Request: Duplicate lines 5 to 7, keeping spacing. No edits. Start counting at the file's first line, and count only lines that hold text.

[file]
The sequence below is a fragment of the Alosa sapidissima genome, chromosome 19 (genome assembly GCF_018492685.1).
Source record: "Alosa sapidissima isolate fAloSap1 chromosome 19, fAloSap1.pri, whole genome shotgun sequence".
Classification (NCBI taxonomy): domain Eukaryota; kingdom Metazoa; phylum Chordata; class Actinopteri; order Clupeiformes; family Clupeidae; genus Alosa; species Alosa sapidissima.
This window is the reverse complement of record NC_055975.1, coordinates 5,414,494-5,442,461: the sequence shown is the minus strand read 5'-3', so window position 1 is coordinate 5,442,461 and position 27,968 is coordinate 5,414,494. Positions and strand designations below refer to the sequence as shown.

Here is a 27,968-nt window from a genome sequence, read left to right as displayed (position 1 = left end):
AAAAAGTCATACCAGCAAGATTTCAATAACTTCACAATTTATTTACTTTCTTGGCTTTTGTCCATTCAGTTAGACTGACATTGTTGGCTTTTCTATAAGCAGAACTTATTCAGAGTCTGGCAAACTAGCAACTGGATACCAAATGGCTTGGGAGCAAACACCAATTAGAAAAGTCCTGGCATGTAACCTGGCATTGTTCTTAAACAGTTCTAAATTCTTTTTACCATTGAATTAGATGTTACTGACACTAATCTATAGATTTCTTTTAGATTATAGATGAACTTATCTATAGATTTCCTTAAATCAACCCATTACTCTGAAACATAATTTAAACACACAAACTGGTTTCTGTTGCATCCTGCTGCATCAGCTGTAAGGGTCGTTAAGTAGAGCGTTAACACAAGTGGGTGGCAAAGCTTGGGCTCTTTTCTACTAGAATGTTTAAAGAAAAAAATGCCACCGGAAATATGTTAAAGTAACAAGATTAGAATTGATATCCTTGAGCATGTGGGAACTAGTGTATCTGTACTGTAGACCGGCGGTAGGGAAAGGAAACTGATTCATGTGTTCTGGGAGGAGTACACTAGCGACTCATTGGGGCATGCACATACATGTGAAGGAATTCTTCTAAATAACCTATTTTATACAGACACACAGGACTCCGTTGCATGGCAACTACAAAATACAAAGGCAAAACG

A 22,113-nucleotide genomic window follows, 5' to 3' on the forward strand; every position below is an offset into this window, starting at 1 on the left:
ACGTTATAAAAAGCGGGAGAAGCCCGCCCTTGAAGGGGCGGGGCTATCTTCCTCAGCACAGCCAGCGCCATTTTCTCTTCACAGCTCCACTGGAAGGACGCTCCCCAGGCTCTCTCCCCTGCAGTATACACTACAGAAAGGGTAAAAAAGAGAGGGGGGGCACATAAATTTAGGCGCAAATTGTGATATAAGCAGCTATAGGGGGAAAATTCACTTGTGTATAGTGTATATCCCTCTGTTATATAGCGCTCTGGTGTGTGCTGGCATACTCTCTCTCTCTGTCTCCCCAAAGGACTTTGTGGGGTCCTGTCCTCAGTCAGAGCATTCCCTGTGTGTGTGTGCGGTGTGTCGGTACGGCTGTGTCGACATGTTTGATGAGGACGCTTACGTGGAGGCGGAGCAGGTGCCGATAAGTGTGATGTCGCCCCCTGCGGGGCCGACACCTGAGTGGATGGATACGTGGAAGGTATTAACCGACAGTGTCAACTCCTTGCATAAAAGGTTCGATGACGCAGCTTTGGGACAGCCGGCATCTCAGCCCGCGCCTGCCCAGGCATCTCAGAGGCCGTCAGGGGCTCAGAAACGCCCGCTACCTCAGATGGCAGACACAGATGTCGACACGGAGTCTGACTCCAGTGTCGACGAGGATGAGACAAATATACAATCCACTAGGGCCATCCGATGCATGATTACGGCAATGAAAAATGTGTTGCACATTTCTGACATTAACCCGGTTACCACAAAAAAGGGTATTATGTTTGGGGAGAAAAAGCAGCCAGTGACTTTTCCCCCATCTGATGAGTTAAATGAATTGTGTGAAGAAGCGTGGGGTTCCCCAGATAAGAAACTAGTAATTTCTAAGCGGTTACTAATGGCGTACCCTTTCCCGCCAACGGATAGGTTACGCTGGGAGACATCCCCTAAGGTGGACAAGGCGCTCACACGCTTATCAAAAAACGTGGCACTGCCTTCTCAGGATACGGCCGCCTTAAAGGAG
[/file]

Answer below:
Here is a 27,968-nt window from a genome sequence, read left to right as displayed (position 1 = left end):
AAAAAGTCATACCAGCAAGATTTCAATAACTTCACAATTTATTTACTTTCTTGGCTTTTGTCCATTCAGTTAGACTGACATTGTTGGCTTTTCTATAAGCAGAACTTATTCAGAGTCTGGCAAACTAGCAACTGGATACCAAATGGCTTGGGAGCAAACACCAATTAGAAAAGTCCTGGCATGTAACCTGGCATTGTTCTTAAACAGTTCTAAATTCTTTTTACCATTGAATTAGATGTTACTGACACTAATCTATAGATTTCTTTTAGATTATAGATGAACTTATCTATAGATTTCCTTAAATCAACCCATTACTCTGAAACATAATTTAAACACACAAACTGGTTTCTGTTGCATCCTGCTGCATCAGCTGTAAGGGTCGTTAAGTAGAGCGTTAACACAAGTGGGTGGCAAAGCTTGGGCTCTTTTCTACTAGAATGTTTAAAGAAAAAAATGCCACCGGAAATATGTTAAAGTAACAAGATTAGAATTGATATCCTTGAGCATGTGGGAACTAGTGTATCTGTACTGTAGACCGGCGGTAGGGAAAGGAAACTGATTCATGTGTTCTGGGAGGAGTACACTAGCGACTCATTGGGGCATGCACATACATGTGAAGGAATTCTTCTAAATAACCTATTTTATACAGACACACAGGACTCCGTTGCATGGCAACTACAAAATACAAAGGCAAAACG

A 22,113-nucleotide genomic window follows, 5' to 3' on the forward strand; every position below is an offset into this window, starting at 1 on the left: